Judge Boots Privacy Lawsuit Against Pandora but Plaintiffs Can Replead – Yunker v. Pandora
[Post by Venkat Balasubramani]
Yunker v Pandora Media, Inc., 2013 US Dist LEXIS 42691 (N.D. Cal. Mar. 26, 2013)
Standing: the court concludes about standing: (1) dimunition in the value of PII is not sufficient to confer standing; (2) the allegations regarding decrease in memory space are insufficient; (3) the prospect of future harm from non-anonyized PII is too speculative; and (4) he has standing to pursue violations of his constitutional privacy rights.
Wiretap Claim: the court dismisses Yunker’s wiretap claim on familiar grounds: (1) there is no interception of any communication (using a separate device); and (2) as the recipient of any communication, Pandora could divulge it without running afoul of the Wiretap Act.
Stored Communications Act: the SCA claim has similar definitional problems. Yunker does not identify anything in “storage” that was wrongly disclosed. Cookies don’t fall within the SCA’s protection for stored communications because they are temporary. Yunker also tried to argue that Pandora provided remote computing services but, other than parroting the statutory definition, he did not identify what Pandora offered that fit within this definition. Although he cited to the discovery ruling in the YouTube case, the court distinguishes this on the basis that, unlike YouTube, nothing is uploaded and stored to Pandora by the user.
CFAA claim: the CFAA claim fails due to Yunker’s failure to allege loss sufficient to satisfy the $5,000 jurisdictional threshold. The court says there are other problems with this claim, but dismisses on the basis of failure to satisfy this element.
State law claims: Yunker’s state law claims also suffer from a variety of deficiencies. He cannot advance a claim under the Unfair Competition Law because he has not lost “money or other property” (and PII is not property); Yunker is not a “consumer” under the CLRA because he has not leased or purchased anything; his contract claim is deficient because he fails to allege damages; his privacy claim fails because Pandora’s conduct does not constitute an “egregious breach of social norms”; his disclosure of private facts claims because no personal/intimate facts were disclosed to anyone; and finally, his trespass and conversion claims also fail.
Yunker has the chance to file an amended complaint, but given the skepticism expressed by the court, his chances of curing the deficiencies are fairly slim.
This is a fairly unsurprising result, and in line with numerous recent cases that have tried to assert claims against networks or companies for failing to anonymize information before disclosing to advertisers. As I mentioned in my post about Hoang v. IMDB, that’s a case where a plaintiff actually has some chance of proving harm. Unless plaintiff comes forward with an “Insider”esque smoking gun, these lawsuits are doomed to fail from the start.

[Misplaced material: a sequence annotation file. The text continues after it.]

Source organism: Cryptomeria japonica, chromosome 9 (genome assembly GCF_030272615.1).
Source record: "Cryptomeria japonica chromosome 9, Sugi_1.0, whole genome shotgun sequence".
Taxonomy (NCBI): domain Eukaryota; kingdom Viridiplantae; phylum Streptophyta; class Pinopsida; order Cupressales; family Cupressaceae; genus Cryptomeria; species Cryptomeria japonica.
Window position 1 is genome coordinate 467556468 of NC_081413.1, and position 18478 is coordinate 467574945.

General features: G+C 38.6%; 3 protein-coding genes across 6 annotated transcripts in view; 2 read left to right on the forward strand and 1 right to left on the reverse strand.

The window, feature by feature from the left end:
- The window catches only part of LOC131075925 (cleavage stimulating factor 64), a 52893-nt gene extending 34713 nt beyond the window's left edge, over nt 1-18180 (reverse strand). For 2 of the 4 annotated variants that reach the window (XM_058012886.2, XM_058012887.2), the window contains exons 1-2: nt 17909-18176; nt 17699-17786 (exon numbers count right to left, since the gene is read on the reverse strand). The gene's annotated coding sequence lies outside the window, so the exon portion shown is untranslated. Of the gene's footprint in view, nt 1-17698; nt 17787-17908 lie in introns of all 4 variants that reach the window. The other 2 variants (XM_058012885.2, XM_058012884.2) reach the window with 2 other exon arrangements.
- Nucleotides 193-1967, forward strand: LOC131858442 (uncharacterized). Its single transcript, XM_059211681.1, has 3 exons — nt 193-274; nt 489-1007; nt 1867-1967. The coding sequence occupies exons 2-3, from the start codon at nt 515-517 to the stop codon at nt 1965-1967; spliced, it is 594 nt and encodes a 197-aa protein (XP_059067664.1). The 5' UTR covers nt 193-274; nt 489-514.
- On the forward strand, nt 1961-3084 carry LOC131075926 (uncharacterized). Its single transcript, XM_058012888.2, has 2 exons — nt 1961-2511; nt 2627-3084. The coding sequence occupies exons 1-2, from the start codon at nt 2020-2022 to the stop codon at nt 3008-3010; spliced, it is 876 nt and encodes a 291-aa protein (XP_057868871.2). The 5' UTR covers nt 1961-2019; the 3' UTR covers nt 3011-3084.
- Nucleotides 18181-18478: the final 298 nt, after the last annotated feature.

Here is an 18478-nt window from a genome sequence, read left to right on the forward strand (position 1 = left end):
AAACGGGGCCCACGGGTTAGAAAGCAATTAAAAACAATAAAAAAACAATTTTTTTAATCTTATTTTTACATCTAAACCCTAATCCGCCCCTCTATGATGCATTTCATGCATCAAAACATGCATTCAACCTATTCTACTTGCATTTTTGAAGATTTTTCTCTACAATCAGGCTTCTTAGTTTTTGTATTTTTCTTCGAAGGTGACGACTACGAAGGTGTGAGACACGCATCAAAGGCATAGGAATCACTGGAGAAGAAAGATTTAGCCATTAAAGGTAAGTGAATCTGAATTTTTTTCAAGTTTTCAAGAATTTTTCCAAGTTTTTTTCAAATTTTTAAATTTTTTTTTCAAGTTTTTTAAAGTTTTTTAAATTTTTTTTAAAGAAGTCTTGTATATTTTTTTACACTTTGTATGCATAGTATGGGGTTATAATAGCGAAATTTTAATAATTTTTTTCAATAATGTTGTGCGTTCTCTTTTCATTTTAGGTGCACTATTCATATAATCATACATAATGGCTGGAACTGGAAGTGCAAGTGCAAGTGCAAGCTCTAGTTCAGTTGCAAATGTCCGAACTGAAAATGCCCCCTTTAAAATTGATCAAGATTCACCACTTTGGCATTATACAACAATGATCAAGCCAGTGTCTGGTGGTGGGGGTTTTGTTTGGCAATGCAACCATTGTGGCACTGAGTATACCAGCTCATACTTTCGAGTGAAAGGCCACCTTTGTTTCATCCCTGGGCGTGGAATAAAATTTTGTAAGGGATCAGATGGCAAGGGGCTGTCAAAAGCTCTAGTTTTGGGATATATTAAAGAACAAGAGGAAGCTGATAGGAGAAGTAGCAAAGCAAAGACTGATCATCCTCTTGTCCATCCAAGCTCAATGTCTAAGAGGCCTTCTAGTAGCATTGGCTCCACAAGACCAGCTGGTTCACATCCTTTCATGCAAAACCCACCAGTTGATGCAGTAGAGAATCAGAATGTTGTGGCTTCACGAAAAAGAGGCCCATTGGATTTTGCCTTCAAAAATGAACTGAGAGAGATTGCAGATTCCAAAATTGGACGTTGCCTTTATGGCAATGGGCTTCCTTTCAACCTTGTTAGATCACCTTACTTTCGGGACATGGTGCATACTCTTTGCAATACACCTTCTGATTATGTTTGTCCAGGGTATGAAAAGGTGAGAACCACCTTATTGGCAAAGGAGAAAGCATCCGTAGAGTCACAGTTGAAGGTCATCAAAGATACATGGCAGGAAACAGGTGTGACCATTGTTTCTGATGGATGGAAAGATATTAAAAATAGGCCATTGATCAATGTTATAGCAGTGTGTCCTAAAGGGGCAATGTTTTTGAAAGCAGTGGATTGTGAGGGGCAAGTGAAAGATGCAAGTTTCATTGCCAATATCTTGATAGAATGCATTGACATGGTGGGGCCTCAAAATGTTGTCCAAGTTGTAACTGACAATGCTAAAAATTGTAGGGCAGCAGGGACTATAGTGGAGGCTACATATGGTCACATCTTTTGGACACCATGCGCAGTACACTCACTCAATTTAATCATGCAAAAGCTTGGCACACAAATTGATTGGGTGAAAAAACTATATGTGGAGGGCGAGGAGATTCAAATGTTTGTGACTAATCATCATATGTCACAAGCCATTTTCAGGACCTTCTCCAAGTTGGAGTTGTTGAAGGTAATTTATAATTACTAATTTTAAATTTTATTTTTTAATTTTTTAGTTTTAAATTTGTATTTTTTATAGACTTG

Previous privacy lawsuit against Pandora: Judge Dismisses Claims Against Pandora for Violating Michigan’s Version of the VPPA – Deacon v. Pandora Media
IMDB’s Disclosure of Actress’s Age Will Go To Trial – Hoang v. Amazon
Did California Unintentionally (?) Impose New Statutory Duties on Every Blogger? A Post on the Newly Enacted California Reader Privacy Act
Redbox Can be Liable Under the Video Privacy Protection Act for Failure to Purge Video Rental Records — Sterk v. Redbox
Seventh Circuit: No Private Cause of Action Under the Video Privacy Protection Act for Failure to Purge Information–Sterk v. Redbox
Court Declines to Dismiss Video Privacy Protection Act Claims against Hulu
No Privacy Claim Against Netflix for Disclosing Viewing Histories and Instant Queue Titles Through Netflix-Enabled Devices — Mollett v. Netflix
Court Dismisses Data Breach Lawsuit Against LinkedIn Based on Compromised Passwords – In re LinkedIn User Privacy Litigation
Class Action Against Path Over Cellphone Address Book Access Keeps Going
Judge Koh Whittles Down iPhone App Privacy Lawsuit
Data Breach Claim Survives Based on Allegation of Misuse of Personal Information — Burrows v. Purchasing Power
Sony Network Data Breach Class Action Suffers Setback — In re Sony Gaming Network
Starbucks Data Breach Plaintiffs Rebuffed by Ninth Circuit — Krottner v. Starbucks
9th Circuit Affirms Rejection of Data Breach Claims Against Gap — Ruiz v. Gap
LinkedIn Beats Referrer URL Privacy Class Action on Article III Standing Grounds–Low v. LinkedIn
Third Circuit Says Data Breach Plaintiffs Lack Standing Absent Misuse of Data — Reilly v. Ceridian
First Circuit Rejects Data Insecurity Claims on the Basis of Article III Standing–Katz v Pershing
New Essay: The Irony of Privacy Class Action Lawsuits
Another Data Loss Case Tossed on Article III Grounds–Whitaker v. Health Net
Reidentification Theory Doesn’t Save Privacy Lawsuit–Steinberg v. CVS Caremark
Men’s Journal Beats Lawsuit Alleging Violation of California’s “Shine the Light” Privacy Statute — Boorstein v. Men’s Journal
The Cookie Crumbles for Amazon Privacy Plaintiffs – Del Vecchio v. Amazon
A Look at the Commercial Privacy Bill of Rights Act of 2011
Flash Cookies Lawsuit Tossed for Lack of Harm–La Court v. Specific Media
Judge Recognizes Loss of Value to PII as Basis of Standing for Data Breach Plaintiff — Claridge v. RockYou
Another Lawsuit over Flash Cookies Fails — Bose v. Interclick
Facebook and Zynga Privacy Litigation Dismissed With Prejudice [Catch up Post]
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